The Mendocino Coastline is a visual feast and a prime spot for adventurers and romantics alike. Come to think of it, aren't they one and the same? Some suggestions below.
Where to stay: St. Orres in Gualala is an onion-domed fantasy right on Highway One. Nothing stuffy here, though, just easy livin' on the coastal trail. The food? Fantastic. (707) 884-3303. Rates are $60-$180 for a double room. The Joshua Grindle Inn in Mendocino has ten quaint rooms, all with private bath. Breakfast here is tops, and you can do it all again once you get home if you take their "Mendocino Mornings" cookbook with you. The inn is on Little Lake Road; rates are $110-$195 double occupancy. The Whitegate Inn is every girl's dream, but then dreamy girls do make their boys pretty happy. The seven rooms at this splendid hostelry feature a private bath, fireplace and color TV, while the inn's garden is a flower festival. And yes, there is a white gate. The Whitegate Inn is right off Ukiah Street in the Mendocino town center. Rates are $129-$249 for a double room.
Where to eat : Cafe Beaujolais has been a destination restaurant for years, and that's still the case. Don't leave town without a meal here. Start with the seared day boat scallops with coconut milk and black chanterelles and continue with the Niman Ranch veal marinated with garlic and Beaujolais herbs and served with a port wine jus, saffron risotto and spring vegetables. Yum! Plenty more choices, too. Cafe Beaujolais is at 961 Ukiah Street in downtown Mendocino. Dinner only seven nights; reservations essential. Count on $100 for two with wine. Mendo Burgers is also worth a visit while in Mendocino. So what if it's a little greasy? Carnivores will be in heaven.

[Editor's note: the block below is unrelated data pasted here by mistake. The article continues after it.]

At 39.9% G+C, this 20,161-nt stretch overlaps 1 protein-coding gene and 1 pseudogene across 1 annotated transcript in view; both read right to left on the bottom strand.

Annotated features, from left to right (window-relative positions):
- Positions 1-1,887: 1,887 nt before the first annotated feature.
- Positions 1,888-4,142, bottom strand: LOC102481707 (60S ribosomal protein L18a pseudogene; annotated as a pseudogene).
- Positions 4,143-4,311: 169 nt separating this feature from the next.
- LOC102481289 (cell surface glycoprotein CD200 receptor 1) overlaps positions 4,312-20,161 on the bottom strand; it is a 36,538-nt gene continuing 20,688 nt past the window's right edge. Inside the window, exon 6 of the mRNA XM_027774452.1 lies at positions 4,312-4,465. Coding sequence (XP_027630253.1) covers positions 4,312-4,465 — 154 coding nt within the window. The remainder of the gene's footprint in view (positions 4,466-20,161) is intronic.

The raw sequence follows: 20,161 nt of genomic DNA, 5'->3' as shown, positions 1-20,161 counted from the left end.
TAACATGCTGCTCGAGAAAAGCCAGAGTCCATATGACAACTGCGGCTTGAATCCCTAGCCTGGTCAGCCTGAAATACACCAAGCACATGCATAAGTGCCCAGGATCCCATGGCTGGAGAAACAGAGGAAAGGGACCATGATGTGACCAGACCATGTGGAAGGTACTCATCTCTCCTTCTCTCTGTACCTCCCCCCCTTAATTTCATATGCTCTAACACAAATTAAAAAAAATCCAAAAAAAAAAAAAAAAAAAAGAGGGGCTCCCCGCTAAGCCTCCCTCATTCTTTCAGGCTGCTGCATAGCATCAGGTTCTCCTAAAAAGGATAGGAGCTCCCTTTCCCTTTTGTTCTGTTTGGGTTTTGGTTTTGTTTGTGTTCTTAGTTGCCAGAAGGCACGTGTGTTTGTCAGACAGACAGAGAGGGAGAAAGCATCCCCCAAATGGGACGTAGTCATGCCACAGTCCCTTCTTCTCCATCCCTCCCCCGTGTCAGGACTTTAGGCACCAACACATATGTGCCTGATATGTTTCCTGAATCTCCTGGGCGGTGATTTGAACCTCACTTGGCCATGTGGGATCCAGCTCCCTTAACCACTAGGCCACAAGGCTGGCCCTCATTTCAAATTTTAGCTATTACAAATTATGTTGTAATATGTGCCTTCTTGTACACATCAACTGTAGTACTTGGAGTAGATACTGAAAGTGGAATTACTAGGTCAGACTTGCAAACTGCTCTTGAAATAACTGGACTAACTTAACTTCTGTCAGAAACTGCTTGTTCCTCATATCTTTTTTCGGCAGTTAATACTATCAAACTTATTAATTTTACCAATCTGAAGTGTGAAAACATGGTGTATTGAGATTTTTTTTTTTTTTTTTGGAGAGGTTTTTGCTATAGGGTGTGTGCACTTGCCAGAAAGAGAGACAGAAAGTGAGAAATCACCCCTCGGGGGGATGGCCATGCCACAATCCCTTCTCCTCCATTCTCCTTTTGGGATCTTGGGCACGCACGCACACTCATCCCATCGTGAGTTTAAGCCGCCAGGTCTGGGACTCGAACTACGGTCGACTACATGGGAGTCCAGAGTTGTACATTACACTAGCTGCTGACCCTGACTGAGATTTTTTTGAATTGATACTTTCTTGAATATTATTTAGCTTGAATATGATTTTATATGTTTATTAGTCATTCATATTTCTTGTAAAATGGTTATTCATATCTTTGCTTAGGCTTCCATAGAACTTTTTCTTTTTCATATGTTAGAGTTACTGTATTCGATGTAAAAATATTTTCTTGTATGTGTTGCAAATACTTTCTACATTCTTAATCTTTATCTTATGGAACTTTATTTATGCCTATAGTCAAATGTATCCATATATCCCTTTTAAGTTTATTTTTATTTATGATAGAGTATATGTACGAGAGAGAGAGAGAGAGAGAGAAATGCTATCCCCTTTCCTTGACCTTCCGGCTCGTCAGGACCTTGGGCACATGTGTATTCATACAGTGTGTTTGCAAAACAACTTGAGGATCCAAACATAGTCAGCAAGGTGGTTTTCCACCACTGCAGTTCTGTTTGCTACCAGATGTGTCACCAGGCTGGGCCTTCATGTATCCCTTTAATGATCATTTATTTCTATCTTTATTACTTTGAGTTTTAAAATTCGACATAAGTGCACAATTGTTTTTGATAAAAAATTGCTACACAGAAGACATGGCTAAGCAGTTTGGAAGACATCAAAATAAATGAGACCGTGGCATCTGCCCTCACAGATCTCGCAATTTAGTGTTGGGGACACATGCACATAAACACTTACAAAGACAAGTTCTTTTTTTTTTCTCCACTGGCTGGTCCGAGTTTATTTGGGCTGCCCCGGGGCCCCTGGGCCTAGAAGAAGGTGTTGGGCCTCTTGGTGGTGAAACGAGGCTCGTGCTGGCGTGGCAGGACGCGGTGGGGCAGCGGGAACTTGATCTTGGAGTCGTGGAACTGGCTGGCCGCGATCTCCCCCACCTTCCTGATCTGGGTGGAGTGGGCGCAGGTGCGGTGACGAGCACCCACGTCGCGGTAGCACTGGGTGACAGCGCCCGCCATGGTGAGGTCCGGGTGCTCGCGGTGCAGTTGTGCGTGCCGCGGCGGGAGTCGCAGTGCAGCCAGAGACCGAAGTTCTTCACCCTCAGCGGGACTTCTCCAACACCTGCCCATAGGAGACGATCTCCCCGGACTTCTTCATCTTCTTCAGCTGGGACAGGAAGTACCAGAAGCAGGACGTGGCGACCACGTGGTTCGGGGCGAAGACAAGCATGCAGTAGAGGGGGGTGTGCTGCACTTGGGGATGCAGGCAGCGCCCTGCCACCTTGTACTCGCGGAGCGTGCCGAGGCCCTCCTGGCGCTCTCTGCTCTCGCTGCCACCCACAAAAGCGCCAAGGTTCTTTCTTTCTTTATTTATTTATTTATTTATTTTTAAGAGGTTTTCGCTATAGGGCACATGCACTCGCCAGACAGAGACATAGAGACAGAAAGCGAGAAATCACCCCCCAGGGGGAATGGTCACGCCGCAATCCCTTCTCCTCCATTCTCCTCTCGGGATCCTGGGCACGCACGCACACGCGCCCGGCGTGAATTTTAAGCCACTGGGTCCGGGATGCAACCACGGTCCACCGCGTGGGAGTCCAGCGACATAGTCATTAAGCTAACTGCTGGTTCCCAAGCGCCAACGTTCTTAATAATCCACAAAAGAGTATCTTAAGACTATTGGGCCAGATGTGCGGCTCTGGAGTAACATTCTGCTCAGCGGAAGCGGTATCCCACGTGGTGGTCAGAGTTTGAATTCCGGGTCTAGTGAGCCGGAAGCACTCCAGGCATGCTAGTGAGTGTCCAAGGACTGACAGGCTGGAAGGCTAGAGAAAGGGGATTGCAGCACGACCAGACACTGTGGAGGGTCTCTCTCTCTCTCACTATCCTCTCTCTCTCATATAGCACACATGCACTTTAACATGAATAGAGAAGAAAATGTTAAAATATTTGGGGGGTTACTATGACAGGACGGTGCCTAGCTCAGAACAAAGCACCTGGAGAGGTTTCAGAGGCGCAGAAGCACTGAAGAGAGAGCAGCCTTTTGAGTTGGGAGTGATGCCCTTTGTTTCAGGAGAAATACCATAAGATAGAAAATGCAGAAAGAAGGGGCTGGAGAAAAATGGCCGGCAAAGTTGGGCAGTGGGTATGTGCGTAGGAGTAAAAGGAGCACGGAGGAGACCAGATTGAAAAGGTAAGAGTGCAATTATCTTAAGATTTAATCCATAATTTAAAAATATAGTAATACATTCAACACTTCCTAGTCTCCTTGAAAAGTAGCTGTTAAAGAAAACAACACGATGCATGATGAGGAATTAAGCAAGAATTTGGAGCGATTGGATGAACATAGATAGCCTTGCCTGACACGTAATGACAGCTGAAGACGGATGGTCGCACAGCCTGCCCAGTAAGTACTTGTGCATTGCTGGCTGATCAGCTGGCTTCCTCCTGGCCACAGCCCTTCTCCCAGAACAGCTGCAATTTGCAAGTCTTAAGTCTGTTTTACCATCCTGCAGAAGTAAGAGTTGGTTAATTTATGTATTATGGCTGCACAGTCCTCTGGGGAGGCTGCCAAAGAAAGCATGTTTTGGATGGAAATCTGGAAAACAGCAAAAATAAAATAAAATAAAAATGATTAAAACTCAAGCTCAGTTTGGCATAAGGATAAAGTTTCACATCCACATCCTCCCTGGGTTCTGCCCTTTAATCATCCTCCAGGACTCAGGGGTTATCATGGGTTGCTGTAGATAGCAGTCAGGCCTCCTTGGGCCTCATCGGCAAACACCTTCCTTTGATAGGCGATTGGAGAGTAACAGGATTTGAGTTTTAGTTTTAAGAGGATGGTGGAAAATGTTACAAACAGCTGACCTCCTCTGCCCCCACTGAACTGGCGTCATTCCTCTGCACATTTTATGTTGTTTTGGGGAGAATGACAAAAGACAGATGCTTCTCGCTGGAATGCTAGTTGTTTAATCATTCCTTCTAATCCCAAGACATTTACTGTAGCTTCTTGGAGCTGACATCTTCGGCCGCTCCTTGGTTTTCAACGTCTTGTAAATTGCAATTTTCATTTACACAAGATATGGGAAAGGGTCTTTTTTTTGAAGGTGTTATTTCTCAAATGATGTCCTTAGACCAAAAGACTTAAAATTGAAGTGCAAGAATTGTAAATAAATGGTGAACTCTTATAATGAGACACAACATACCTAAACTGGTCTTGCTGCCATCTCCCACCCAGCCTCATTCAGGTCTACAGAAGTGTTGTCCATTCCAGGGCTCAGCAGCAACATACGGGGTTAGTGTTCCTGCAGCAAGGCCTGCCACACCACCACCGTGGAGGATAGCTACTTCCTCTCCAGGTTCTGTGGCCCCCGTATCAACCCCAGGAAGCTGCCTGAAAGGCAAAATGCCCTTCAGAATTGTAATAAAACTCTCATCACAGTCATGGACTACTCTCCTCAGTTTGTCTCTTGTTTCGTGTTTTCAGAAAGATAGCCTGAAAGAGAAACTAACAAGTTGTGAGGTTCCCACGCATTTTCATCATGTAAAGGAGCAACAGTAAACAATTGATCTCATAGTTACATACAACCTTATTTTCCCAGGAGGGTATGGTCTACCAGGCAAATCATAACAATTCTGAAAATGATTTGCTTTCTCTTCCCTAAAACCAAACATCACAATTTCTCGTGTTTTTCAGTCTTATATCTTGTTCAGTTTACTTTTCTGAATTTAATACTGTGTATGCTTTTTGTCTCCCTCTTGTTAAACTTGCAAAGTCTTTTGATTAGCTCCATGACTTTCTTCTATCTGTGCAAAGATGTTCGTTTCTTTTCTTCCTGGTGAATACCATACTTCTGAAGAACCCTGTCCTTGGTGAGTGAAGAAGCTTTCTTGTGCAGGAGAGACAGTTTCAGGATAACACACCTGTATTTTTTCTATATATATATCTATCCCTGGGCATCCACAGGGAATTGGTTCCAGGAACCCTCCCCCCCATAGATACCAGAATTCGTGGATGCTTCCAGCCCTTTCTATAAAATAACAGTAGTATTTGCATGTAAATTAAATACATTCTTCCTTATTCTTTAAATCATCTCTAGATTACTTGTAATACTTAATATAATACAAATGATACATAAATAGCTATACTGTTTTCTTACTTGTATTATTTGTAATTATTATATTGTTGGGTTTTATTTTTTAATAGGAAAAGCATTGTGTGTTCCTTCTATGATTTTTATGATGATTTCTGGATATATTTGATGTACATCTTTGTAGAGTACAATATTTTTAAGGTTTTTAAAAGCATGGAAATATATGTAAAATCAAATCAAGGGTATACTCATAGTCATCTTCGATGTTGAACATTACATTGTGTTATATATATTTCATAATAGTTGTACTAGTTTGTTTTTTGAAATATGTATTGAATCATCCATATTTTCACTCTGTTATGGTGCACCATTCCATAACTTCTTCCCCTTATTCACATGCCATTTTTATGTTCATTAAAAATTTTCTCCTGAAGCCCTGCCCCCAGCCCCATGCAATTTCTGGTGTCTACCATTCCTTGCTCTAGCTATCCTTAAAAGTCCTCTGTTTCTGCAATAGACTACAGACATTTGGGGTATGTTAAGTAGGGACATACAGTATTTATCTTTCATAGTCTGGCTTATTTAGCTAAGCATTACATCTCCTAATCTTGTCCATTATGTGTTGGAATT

What to do: The coast, both from highway level and down at surf's side, is the main reason why you're here. Look for signs that say "Coastal Access" and head for the beach. It may be too cold for a swim, but with any luck, the sun will be shining and you can engage in assorted other beach-y pursuits (in case you're stumped, that means reading, sunning, flying a kite or throwing the ol' frisbee.) Hiking on the many area trails is also good fun -- consider the Mendocino Hiking and Equestrian Trail off Little Lake Road. Strolling around the town of Mendocino is a blast from the past, at least if you grew up in a certain era. The New-England like setting reeks of charm and will put a smile on anyone's face. Popping into Mendocino Jams and Preserves (they always have samples available) and the Gallery Bookshop are musts; the Mendocino Hat Company is de rigueur for a new chapeau.
A little bit more : Be sure to head for the grassy point at the end of Main Street in Mendocino. It's windy, but the views are spectacular. Watch kayakers as they try to negotiate the blowhole below. Finally, savor every twist and turn along Highway One from Bodega Bay (south) to Leggett (north), where Highway One meets U.S. 101. You'll get everything from coastal views to the redwood empire along this stretch of road.
There's a lot more to do along the Mendocino coast but you'll have to read the story to find out!
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